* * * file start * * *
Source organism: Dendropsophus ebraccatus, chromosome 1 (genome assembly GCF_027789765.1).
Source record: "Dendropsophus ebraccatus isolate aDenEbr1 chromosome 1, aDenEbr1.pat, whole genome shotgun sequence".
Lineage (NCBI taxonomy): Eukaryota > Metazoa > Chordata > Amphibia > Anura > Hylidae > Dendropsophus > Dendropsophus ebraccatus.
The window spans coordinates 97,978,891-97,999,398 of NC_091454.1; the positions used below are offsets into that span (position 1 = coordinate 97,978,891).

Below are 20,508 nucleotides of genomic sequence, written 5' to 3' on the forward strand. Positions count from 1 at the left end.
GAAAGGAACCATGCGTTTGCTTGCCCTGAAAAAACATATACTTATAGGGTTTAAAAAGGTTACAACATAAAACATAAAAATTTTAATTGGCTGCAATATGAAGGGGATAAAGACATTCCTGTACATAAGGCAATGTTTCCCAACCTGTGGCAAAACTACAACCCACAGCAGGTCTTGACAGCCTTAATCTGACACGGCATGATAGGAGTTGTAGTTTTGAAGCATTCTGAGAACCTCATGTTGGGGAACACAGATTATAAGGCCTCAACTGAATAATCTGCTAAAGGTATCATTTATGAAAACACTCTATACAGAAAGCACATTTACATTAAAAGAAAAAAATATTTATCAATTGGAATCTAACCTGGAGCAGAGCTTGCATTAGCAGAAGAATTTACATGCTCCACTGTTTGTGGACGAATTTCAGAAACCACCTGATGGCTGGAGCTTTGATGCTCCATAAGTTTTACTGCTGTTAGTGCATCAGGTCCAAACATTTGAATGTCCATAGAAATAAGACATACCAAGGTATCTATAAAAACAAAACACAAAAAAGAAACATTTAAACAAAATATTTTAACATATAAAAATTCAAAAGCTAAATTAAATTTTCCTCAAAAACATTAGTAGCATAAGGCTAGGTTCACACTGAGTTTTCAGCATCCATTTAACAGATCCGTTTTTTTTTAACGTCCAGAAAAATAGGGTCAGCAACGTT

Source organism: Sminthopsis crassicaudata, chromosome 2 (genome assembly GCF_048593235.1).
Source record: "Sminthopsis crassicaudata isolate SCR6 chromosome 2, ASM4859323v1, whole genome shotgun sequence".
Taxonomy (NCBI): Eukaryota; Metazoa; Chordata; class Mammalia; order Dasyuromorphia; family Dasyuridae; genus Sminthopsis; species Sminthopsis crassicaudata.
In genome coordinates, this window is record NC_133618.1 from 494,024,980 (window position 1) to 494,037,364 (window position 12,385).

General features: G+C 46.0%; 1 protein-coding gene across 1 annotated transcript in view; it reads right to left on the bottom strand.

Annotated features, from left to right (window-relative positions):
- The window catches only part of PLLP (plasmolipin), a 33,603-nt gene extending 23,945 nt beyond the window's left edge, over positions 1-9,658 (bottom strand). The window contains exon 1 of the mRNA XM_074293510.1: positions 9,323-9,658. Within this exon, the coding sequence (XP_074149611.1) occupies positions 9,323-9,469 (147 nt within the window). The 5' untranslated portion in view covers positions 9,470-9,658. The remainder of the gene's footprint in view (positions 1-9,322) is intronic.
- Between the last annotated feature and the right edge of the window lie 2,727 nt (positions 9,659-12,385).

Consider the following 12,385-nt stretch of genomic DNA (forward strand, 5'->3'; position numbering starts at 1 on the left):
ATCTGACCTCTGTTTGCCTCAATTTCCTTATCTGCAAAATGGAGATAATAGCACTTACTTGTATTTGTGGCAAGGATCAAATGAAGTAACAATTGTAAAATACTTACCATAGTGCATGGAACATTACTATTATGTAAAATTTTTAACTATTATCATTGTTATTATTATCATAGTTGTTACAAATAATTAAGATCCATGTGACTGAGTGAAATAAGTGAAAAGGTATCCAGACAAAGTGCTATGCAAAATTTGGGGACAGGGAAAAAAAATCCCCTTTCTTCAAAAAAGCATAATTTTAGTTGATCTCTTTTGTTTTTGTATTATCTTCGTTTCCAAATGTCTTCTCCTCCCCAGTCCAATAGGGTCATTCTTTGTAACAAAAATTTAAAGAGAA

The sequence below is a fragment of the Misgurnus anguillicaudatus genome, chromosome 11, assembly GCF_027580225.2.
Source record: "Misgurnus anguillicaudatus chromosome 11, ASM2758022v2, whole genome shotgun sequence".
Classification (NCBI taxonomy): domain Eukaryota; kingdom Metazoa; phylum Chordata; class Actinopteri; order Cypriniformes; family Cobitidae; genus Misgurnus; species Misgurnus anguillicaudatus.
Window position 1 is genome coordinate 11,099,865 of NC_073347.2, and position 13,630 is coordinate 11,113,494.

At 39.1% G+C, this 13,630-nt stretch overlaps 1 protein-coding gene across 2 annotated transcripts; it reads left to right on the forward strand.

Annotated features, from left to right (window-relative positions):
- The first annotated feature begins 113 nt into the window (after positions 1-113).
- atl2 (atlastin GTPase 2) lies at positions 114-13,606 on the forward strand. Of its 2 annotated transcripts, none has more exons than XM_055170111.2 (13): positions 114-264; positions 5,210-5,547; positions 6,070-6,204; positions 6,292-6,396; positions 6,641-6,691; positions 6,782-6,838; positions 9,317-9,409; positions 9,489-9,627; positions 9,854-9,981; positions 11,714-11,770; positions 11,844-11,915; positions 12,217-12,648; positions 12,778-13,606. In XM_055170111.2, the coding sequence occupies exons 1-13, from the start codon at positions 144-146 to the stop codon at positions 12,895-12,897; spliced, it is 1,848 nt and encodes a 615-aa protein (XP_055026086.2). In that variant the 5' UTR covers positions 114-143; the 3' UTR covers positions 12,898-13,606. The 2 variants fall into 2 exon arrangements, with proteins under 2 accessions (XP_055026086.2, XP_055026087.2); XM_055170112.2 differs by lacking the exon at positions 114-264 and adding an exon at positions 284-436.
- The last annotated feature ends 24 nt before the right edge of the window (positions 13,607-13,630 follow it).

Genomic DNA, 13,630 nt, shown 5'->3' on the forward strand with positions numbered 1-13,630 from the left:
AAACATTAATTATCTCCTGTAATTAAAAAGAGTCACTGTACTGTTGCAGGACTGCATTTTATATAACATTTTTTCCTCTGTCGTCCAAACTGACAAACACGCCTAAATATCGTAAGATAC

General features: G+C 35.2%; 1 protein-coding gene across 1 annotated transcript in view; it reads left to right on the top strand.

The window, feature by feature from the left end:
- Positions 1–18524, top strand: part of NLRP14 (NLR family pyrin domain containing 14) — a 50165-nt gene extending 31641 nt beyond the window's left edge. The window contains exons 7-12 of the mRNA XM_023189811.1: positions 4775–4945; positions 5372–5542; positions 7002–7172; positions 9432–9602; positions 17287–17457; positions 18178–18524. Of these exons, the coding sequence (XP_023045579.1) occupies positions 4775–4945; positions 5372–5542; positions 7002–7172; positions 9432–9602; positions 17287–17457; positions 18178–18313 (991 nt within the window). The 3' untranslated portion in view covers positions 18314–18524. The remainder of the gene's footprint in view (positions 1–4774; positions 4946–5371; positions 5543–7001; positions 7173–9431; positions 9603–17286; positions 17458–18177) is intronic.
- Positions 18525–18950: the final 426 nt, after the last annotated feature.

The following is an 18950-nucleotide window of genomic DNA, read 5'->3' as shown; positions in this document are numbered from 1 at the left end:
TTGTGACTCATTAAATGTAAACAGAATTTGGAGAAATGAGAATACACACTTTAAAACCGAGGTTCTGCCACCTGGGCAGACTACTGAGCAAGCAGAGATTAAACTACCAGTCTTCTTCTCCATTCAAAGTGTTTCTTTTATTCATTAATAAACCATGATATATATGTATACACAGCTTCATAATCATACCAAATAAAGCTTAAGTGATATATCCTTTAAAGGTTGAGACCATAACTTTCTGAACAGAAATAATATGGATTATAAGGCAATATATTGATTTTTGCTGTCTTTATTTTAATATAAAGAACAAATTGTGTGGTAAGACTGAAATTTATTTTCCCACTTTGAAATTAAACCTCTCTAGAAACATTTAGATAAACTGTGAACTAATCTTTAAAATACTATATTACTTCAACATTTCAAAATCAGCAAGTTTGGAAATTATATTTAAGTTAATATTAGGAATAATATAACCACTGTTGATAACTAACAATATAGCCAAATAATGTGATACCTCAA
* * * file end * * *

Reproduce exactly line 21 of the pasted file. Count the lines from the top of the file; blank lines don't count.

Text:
At 39.1% G+C, this 13,630-nt stretch overlaps 1 protein-coding gene across 2 annotated transcripts; it reads left to right on the forward strand.